Give your workers the skills they need to succeed, says Jason Fowler.
Reading time: 3 mins 30 secs
The traditional career path has changed. To remain relevant and appeal to top talent, organisations and their L&D departments have to adapt.
As the more linear approach to careers is being replaced by interest-based and lateral career moves, employers have to break their obsession with specific skills or experience.
Instead, they should start recognising that innate curiosity and well-rounded, diverse, career paths can have a more significant impact, compared to a proven track record in one discipline or skillset.
Going forward, employers looking to establish mutual commitment to perpetual learning will outperform the sector by offering a work environment that is challenging yet nurturing.
In the context of a skills crisis, organisations are going to have to work harder not just on talent recruitment, but on retention too. There needs to be an opportunity for people to use their skills and abilities in a supportive, rewarding, and above all, meaningful environment.
Ultimately, organisations will need to focus on how personal learning and development is offered as a priority.
Digital dexterity takes prominence
Digital transformation is a term that has been circulated for some time now – but continues to mean quite different things to different people.
Previously it was an initiative for organisations looking to gain a competitive edge over their peers, but in today’s landscape, for any progressive company, it has become interwoven into the core foundations of the business.
Forward-thinking L&D teams will shift their training strategy from “what have you done?” to “what could you do?”
As part of this, digital dexterity will become a priority from now on, and the future workplace will require more emphasis on the “mindset persona” – requiring employees to be comfortable with ambiguity, committed to matching the pace of change and to continuously learn.
Forward-thinking L&D teams will recognise the need to break the obsession with experience that many employers have, and will shift their talent and training strategy from “what have you done?” to “what could you do?”.
To sustain competitiveness in a digital age, organisations need to be prepared to build up their workforce by investing and developing their technical skills. It’s important this investment is personal – everyone is different and will require different training.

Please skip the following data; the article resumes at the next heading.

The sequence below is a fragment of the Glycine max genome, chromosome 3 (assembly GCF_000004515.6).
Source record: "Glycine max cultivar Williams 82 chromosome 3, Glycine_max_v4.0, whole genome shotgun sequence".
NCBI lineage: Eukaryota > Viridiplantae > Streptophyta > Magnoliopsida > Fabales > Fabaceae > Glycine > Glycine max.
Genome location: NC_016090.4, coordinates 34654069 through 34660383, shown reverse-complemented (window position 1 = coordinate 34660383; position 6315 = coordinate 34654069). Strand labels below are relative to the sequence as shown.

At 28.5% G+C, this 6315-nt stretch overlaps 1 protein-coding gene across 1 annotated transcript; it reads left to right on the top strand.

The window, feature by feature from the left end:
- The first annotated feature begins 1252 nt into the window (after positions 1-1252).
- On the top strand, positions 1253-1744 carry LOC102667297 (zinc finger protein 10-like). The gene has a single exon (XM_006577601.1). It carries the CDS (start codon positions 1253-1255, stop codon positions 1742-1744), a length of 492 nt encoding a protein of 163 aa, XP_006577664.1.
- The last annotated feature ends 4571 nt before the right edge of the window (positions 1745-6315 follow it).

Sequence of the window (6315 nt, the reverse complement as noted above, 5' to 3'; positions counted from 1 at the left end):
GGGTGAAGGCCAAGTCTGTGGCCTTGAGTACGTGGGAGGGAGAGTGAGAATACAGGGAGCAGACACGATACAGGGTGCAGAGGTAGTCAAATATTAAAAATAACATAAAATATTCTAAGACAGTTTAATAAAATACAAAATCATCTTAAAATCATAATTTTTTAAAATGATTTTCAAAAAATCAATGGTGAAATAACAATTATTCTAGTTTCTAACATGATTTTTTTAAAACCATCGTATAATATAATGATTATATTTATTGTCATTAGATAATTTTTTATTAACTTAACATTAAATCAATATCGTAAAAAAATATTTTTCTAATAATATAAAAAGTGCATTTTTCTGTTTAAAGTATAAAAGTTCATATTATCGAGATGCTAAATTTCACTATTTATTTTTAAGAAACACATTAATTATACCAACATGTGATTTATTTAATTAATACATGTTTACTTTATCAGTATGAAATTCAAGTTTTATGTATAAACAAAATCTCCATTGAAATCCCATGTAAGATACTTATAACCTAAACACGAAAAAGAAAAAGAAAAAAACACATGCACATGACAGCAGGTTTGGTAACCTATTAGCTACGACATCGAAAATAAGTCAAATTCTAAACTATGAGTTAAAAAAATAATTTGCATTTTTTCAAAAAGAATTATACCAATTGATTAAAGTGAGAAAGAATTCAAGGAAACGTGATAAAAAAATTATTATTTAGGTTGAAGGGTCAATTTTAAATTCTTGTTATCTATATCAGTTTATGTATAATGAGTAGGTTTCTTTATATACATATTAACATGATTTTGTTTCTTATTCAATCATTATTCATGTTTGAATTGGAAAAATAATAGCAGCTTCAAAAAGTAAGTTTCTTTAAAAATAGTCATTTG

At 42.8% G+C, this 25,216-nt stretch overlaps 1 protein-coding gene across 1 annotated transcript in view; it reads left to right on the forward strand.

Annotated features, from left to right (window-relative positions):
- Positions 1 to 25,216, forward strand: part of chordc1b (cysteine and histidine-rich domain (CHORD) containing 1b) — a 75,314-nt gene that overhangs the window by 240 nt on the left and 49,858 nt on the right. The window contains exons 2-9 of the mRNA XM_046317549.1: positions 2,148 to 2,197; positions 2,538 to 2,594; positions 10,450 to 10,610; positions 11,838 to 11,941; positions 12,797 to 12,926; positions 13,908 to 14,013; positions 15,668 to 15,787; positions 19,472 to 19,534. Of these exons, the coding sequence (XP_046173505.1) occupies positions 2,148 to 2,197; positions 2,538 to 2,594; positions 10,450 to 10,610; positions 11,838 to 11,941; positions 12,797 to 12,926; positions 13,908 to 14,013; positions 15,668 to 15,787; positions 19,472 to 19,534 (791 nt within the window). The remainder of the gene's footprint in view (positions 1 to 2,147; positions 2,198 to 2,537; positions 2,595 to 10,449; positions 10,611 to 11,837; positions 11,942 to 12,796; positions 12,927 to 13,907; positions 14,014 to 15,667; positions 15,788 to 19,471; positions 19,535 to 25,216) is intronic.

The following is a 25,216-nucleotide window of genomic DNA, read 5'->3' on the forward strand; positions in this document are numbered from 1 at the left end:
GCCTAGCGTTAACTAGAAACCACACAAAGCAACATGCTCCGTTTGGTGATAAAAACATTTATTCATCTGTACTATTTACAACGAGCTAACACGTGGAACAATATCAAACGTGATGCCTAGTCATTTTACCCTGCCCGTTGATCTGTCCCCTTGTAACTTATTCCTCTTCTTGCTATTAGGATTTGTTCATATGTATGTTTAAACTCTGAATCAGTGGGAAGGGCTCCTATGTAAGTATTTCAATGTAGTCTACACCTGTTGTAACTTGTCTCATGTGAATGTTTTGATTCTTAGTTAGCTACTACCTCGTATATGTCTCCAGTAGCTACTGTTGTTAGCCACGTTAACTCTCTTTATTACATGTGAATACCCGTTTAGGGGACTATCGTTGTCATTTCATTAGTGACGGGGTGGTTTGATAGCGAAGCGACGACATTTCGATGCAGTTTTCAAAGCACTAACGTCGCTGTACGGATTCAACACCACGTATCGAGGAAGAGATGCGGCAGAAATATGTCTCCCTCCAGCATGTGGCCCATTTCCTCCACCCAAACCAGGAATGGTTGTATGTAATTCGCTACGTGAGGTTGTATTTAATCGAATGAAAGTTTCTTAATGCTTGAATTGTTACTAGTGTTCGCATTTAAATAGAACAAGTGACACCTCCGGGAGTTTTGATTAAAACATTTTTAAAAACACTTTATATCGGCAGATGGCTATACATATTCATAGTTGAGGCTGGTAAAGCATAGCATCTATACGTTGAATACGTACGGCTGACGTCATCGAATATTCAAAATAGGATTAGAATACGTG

For instance, the current workforce easily accommodates younger workers for whom working with technology is a second nature, but we need to make sure those who aren’t as accustomed to digital devices also have the opportunity to thrive and are equally engaged in the workplace.
Build rather than buy talent
The clichéd “war for talent” has been with us for years, but the challenge will take a different turn now. Hiring for the skills needed today will prove to be an expensive game. Offering salary premiums for rare skills that are in-demand for relatively short periods of time is unlikely to prove a winning strategy.
Instead, organisations need to make bold decisions to integrate digital dexterity competencies with skill-specific learning programmes.
The programmes that are combined with deliberate, experienced-based role rotations will enable employers to address their talent pipeline challenges and do so in a manner that is sustainable and creates engagement across the organisation.
Putting talent management procedures in place will become paramount. Skills are scarce and competition is fierce, meaning that organisations will need to set training priorities that nurture employees and will see them excel not only for their own benefit but for the benefit of the business.
In fact, findings show that firms are more likely to improve levels of staff retention if they increase their investment in training, according to a survey by the British Chambers of Commerce (BCC).
Invest in today for a better tomorrow
Talent today is better informed than ever before and employers need to be prepared to offer opportunities that stimulate, develop and motivate staff. To continue to thrive, organisations will have to provide staff with a more personalised employee experience such as training on a case-by-case basis.
In turn, this will provide an environment where the employer cares about employee learning and development, creating a platform for individuals to be the very best versions of themselves and contribute at work in a more meaningful and successful manner.
Now, an engaged workforce should be an organisation’s most important asset, and ensuring the workforce has the skills they need to succeed is key to this engagement.
About the author
Jason Fowler is L&D director at Fujitsu UK&I